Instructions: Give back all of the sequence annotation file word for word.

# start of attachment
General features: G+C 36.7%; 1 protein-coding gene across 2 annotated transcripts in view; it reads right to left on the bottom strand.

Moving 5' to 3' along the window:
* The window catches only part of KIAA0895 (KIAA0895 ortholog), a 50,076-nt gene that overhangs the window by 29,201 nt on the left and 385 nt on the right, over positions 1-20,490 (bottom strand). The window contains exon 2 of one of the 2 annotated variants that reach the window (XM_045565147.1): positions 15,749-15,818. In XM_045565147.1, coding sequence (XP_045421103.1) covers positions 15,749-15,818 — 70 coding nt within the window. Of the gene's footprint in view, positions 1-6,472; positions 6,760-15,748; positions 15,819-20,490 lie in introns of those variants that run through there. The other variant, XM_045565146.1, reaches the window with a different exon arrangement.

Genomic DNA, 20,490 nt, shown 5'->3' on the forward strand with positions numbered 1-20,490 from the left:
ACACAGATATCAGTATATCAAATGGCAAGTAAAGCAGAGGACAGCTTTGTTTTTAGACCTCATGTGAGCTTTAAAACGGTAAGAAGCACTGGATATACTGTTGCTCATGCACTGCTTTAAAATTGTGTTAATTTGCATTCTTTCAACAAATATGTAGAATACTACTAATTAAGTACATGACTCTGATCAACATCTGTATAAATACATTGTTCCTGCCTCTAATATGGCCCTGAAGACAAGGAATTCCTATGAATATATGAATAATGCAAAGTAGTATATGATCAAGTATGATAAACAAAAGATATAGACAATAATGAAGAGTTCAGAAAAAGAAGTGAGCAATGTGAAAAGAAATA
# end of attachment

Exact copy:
General features: G+C 36.7%; 1 protein-coding gene across 2 annotated transcripts in view; it reads right to left on the bottom strand.

Moving 5' to 3' along the window:
* The window catches only part of KIAA0895 (KIAA0895 ortholog), a 50,076-nt gene that overhangs the window by 29,201 nt on the left and 385 nt on the right, over positions 1-20,490 (bottom strand). The window contains exon 2 of one of the 2 annotated variants that reach the window (XM_045565147.1): positions 15,749-15,818. In XM_045565147.1, coding sequence (XP_045421103.1) covers positions 15,749-15,818 — 70 coding nt within the window. Of the gene's footprint in view, positions 1-6,472; positions 6,760-15,748; positions 15,819-20,490 lie in introns of those variants that run through there. The other variant, XM_045565146.1, reaches the window with a different exon arrangement.

Genomic DNA, 20,490 nt, shown 5'->3' on the forward strand with positions numbered 1-20,490 from the left:
ACACAGATATCAGTATATCAAATGGCAAGTAAAGCAGAGGACAGCTTTGTTTTTAGACCTCATGTGAGCTTTAAAACGGTAAGAAGCACTGGATATACTGTTGCTCATGCACTGCTTTAAAATTGTGTTAATTTGCATTCTTTCAACAAATATGTAGAATACTACTAATTAAGTACATGACTCTGATCAACATCTGTATAAATACATTGTTCCTGCCTCTAATATGGCCCTGAAGACAAGGAATTCCTATGAATATATGAATAATGCAAAGTAGTATATGATCAAGTATGATAAACAAAAGATATAGACAATAATGAAGAGTTCAGAAAAAGAAGTGAGCAATGTGAAAAGAAATA